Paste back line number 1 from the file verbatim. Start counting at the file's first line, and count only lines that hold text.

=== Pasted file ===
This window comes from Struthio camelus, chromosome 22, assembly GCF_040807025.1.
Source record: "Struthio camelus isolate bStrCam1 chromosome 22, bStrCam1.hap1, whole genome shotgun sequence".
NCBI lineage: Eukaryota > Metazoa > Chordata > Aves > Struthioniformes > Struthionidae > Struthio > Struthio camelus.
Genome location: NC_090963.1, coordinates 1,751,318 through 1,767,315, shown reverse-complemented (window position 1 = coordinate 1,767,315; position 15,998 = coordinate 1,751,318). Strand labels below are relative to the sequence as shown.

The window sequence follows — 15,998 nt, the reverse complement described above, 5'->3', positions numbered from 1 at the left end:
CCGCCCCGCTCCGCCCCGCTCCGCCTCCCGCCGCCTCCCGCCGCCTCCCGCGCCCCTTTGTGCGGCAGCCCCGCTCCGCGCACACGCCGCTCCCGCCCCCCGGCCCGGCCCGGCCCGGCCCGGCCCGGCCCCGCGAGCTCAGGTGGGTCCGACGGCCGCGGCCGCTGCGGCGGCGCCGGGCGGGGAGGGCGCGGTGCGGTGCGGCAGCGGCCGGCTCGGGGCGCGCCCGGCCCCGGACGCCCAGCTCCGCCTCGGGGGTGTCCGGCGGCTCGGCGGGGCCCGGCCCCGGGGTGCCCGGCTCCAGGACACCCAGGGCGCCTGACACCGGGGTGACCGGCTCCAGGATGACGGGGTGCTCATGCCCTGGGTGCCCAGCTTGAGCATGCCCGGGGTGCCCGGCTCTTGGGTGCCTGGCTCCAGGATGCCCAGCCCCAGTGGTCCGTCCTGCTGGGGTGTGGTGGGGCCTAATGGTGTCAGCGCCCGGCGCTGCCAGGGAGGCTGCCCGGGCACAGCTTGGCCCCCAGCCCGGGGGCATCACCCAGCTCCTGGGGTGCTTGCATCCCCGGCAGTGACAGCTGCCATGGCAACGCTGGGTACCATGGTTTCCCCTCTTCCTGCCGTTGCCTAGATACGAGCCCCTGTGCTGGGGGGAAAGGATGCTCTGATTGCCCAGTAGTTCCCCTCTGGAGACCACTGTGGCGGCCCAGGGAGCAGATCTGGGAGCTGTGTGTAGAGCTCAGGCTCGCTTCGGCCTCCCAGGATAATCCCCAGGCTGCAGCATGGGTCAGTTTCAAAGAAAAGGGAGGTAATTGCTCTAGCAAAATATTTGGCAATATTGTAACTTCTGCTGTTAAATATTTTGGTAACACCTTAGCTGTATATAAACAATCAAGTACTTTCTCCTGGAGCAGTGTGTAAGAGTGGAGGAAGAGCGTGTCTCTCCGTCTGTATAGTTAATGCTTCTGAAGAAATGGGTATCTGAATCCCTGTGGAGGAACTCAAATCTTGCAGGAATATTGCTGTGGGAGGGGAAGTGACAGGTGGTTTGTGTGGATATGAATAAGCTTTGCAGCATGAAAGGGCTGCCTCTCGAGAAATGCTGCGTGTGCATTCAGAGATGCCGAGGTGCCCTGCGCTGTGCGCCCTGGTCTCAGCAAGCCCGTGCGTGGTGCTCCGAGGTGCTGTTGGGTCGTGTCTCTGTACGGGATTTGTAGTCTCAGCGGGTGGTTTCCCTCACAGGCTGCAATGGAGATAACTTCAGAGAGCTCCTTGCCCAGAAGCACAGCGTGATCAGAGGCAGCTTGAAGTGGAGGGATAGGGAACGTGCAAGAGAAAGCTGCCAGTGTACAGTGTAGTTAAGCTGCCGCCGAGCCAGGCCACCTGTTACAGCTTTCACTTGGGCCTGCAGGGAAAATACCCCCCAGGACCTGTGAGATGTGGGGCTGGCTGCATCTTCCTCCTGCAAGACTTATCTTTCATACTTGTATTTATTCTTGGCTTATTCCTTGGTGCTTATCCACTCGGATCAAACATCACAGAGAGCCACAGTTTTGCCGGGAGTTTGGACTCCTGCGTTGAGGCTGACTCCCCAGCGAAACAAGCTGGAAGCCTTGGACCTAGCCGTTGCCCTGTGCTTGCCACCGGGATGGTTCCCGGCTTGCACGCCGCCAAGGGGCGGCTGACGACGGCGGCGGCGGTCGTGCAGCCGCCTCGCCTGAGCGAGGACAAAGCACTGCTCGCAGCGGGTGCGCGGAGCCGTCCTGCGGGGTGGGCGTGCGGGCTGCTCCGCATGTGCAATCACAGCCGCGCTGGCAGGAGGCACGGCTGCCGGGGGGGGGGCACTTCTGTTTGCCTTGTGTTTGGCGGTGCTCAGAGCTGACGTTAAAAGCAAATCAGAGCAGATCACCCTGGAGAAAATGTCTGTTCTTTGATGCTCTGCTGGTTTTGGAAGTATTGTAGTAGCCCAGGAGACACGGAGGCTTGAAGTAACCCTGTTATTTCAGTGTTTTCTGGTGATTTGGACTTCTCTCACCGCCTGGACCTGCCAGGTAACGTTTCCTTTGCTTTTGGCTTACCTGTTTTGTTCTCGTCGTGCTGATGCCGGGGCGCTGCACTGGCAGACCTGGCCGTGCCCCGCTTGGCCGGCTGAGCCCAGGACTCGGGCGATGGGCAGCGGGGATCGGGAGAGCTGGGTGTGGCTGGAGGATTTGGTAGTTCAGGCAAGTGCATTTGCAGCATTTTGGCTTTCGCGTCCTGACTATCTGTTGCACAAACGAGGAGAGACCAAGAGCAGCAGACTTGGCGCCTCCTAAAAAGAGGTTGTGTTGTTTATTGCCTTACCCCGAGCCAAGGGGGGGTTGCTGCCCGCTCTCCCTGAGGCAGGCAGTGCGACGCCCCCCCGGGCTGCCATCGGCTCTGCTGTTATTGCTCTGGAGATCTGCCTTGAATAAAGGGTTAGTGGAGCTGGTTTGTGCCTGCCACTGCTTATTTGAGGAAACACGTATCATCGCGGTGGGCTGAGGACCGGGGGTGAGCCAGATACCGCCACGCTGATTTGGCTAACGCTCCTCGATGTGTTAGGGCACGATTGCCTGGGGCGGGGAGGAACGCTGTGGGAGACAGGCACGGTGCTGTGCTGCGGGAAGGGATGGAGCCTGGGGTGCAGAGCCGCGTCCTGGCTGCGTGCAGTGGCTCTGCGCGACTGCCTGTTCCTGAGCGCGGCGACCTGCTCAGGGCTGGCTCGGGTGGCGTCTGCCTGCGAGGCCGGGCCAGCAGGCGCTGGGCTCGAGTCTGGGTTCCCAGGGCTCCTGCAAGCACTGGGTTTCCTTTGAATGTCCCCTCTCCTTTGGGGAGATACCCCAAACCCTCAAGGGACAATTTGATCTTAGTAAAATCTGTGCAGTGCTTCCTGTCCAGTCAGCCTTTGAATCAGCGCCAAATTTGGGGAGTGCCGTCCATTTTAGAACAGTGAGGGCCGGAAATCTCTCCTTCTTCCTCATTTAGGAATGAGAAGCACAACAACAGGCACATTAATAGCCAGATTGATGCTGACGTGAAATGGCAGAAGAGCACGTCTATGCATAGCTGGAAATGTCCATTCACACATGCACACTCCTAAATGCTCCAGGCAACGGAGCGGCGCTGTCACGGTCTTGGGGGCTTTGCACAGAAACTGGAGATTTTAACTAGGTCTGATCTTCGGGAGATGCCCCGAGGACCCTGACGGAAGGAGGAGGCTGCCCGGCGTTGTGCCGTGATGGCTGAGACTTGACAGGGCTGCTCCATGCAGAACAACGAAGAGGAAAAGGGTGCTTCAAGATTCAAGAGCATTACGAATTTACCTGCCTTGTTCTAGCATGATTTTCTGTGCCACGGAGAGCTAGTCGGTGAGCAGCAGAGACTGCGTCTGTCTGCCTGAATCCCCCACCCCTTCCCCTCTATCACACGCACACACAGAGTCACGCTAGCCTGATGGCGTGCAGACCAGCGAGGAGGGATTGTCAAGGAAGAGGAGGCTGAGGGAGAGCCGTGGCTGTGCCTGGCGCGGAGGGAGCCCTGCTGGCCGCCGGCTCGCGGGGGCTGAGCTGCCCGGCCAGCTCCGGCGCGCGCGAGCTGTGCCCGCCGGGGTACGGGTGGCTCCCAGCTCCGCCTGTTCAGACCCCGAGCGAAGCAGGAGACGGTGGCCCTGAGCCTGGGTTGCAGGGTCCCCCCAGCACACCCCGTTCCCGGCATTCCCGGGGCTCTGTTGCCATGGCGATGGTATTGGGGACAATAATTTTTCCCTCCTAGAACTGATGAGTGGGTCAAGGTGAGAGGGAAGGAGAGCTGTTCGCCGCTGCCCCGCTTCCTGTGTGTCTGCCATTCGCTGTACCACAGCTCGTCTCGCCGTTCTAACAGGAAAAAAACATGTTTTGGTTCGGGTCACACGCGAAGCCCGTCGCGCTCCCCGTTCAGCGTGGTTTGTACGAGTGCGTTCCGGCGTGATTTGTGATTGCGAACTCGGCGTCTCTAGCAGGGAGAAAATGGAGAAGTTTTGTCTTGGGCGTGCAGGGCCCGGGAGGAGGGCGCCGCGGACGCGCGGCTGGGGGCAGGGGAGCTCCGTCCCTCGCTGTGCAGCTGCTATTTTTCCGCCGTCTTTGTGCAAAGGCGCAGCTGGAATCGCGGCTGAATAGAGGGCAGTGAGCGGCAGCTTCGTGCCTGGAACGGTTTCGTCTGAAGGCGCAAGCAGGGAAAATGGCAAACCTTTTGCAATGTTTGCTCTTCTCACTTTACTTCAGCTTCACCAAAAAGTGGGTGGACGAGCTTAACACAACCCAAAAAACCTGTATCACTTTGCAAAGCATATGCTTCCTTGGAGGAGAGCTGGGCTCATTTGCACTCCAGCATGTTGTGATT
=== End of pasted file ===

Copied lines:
This window comes from Struthio camelus, chromosome 22, assembly GCF_040807025.1.